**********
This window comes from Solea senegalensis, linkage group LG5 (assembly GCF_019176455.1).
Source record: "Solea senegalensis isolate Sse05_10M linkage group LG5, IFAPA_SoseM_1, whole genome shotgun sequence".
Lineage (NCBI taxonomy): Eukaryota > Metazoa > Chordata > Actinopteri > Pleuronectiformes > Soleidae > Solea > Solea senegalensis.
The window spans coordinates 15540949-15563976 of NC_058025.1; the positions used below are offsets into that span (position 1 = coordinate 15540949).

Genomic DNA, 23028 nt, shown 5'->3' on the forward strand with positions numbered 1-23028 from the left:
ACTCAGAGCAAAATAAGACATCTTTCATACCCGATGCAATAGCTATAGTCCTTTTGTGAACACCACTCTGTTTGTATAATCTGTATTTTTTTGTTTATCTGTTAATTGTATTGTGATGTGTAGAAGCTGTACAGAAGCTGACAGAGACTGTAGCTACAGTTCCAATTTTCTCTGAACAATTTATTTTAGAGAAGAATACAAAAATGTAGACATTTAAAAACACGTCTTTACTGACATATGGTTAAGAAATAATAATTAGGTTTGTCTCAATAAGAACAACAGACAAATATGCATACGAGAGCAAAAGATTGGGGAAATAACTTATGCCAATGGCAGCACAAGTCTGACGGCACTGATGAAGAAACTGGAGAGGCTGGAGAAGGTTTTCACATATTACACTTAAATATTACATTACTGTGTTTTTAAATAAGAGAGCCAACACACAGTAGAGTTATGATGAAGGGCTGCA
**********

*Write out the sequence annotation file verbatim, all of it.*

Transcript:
This window comes from Solea senegalensis, linkage group LG5 (assembly GCF_019176455.1).
Source record: "Solea senegalensis isolate Sse05_10M linkage group LG5, IFAPA_SoseM_1, whole genome shotgun sequence".
Lineage (NCBI taxonomy): Eukaryota > Metazoa > Chordata > Actinopteri > Pleuronectiformes > Soleidae > Solea > Solea senegalensis.
The window spans coordinates 15540949-15563976 of NC_058025.1; the positions used below are offsets into that span (position 1 = coordinate 15540949).

Genomic DNA, 23028 nt, shown 5'->3' on the forward strand with positions numbered 1-23028 from the left:
ACTCAGAGCAAAATAAGACATCTTTCATACCCGATGCAATAGCTATAGTCCTTTTGTGAACACCACTCTGTTTGTATAATCTGTATTTTTTTGTTTATCTGTTAATTGTATTGTGATGTGTAGAAGCTGTACAGAAGCTGACAGAGACTGTAGCTACAGTTCCAATTTTCTCTGAACAATTTATTTTAGAGAAGAATACAAAAATGTAGACATTTAAAAACACGTCTTTACTGACATATGGTTAAGAAATAATAATTAGGTTTGTCTCAATAAGAACAACAGACAAATATGCATACGAGAGCAAAAGATTGGGGAAATAACTTATGCCAATGGCAGCACAAGTCTGACGGCACTGATGAAGAAACTGGAGAGGCTGGAGAAGGTTTTCACATATTACACTTAAATATTACATTACTGTGTTTTTAAATAAGAGAGCCAACACACAGTAGAGTTATGATGAAGGGCTGCA